JULY 29, 2009: MARTHA, MARY, AND LAZARUS: JOHN 11: 19-27


WHEN MARTHA HEARD THAT JESUS WAS COMING SHE WENT TO MEET HIM, WHILE MARY SAT AT HOME. The occasion of Jesus’ visit was the death of Lazarus, the brother of Martha and Mary, and good friend of Jesus. The two sisters were in mourning over the recent death of their brother. Jesus himself was aware that his own death was soon to follow. In fact, he was quite aware that in visiting his friends near Jerusalem, he was putting himself in the way of serious danger from his enemies. Our Lord was aware too that his own death was but a prelude to the victory of his resurrection that would follow. He would give in advance a sign of hope to his followers by raising Lazarus to life again.


And so when he met Martha as he approached the tomb of her brother he spoke to her in words intended to inspire faith and trust in him that is stronger than death itself. “Your brother will rise again”, he told her. After Martha assured him that she believed in the resurrection at the last day, Jesus spoke words that the evangelist understood are addressed to all his faithful. “I am the resurrection and the life: whoever believes in me, though he should die, will come to life.”  Saint John is the only one who has preserved those words, just as he is the single witness to the friendship of Jesus with Lazarus and to this miraculous sign of his restoration to mortal life. Clearly, he had come to understand that the raising of Lazarus was meant to serve as a sign of hope for all who, like Martha, confidently trust that Jesus’ love for his friends is stronger than death itself.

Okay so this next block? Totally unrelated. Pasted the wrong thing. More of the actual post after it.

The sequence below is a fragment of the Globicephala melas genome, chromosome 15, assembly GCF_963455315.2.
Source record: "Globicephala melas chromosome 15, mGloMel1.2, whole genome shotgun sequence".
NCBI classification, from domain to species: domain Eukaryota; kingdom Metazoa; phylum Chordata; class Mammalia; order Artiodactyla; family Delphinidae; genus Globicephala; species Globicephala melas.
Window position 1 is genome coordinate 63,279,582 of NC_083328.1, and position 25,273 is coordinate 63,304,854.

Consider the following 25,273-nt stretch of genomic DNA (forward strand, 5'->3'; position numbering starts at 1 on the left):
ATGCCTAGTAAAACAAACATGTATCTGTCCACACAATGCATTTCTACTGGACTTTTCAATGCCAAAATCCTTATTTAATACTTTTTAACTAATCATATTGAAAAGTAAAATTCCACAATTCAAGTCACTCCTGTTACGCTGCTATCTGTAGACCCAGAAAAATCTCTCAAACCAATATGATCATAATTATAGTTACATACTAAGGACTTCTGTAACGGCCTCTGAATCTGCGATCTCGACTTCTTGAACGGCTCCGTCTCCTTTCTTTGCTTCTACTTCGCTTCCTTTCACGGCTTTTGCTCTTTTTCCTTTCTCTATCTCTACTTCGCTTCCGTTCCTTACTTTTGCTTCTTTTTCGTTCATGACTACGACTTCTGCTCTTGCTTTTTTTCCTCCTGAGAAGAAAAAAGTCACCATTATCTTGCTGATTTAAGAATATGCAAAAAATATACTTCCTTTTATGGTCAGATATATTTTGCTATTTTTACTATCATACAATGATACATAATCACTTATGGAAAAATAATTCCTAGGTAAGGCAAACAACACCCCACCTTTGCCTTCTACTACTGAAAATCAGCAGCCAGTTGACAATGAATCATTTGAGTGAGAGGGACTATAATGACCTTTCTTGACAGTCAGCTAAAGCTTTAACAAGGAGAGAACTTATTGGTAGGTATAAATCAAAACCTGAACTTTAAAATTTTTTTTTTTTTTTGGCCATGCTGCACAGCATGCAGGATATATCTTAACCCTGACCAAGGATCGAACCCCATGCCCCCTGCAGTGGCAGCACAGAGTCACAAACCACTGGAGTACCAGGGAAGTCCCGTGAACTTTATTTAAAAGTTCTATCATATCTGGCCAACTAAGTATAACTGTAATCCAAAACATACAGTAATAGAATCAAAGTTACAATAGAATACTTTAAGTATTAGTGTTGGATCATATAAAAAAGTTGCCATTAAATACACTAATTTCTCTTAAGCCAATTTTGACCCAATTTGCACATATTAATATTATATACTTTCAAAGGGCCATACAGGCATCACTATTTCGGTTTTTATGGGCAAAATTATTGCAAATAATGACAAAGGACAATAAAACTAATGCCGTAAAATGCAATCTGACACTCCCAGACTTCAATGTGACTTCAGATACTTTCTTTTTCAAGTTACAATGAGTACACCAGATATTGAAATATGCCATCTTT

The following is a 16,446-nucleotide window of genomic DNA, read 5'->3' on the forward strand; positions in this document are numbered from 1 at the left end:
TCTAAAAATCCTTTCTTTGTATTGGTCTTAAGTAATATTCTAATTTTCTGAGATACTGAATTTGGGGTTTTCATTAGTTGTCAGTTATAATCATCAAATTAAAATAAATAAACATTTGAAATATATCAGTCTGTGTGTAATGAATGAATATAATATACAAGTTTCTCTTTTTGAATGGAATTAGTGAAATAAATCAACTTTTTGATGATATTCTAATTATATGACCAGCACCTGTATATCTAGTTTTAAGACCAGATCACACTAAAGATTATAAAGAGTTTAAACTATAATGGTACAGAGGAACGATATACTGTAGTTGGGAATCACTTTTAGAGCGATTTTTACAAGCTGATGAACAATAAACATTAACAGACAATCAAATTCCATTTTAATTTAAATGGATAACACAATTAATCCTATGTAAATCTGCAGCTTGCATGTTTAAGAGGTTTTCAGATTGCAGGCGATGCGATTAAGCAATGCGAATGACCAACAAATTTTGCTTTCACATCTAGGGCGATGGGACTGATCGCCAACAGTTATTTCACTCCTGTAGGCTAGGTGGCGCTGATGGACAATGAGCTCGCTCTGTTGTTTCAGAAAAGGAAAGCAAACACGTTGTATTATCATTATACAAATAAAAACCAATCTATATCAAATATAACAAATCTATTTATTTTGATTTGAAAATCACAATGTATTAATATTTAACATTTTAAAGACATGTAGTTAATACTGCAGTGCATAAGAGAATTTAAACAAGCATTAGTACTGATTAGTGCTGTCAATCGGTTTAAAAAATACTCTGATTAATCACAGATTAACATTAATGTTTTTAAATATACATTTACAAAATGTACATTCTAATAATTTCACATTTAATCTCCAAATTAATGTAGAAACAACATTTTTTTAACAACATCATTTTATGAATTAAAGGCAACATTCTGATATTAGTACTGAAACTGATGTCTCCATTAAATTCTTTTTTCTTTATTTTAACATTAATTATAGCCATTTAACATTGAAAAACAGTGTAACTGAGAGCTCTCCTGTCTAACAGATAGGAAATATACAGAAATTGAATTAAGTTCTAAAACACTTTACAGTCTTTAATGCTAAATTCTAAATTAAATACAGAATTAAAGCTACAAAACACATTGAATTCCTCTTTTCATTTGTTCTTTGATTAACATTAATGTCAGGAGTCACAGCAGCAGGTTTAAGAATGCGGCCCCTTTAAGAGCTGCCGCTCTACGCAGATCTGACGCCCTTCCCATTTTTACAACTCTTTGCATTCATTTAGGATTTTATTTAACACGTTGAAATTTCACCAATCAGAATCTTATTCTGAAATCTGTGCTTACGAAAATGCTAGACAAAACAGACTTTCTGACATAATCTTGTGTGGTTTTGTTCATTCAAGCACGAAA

Of course, this belief is counterintuitive, to use a recently coined term that has come into use since the more recent discoveries of quantum physics have radically altered the manner of conceiving the material universe. Saint Paul learned by disappointing experience that to speak of the resurrection was so counter intuitive as to invite mockery and rejection. Saint Luke describes the reaction Paul encountered after his preaching to the Athenians on the Areopagus: “When they heard about the resurrection of the dead, some mocked him, others said ‘we will hear you some other time’”, a polite way of dismissing him altogether. But there were a few, Luke goes on to record, “who believed and adhered to him.” (Acts 17:32, 34) Faith establishes the relation with the Lord Jesus that gives entry into the world beyond death. Jesus alone has the key that opens the narrow gate into the universe where God is all in all. This is the world of true and eternal life that is a participation in the divine life-giving light. The beginning of this new creation takes place in us even in this world by the gift of the Spirit, bestowed only after the resurrection in its full, if hidden expression. Though Saint Paul already possessed this life in the Spirit, its presence was counter-intuitive, operative at a level accessible only to faith in the risen, glorified Lord.


We celebrate the gift of the Spirit in offering this Eucharist that is the sacrifice of the risen Savior, given by the Father of lights, that we might have, though communion with his glorified Son, even now some share in his life-giving love that is stronger than death. Let those who will scoff in their unbelief; they are blind leaders of the blind, who have not learned that the mystery of human life is counter-intuitive, and understanding of its meaning reserved to those who put their faith in Jesus, who is, in the expression of Origen, (ho zoopoion Logos, the life–giving Word of God.&

Abbot John Eudes Bamberger

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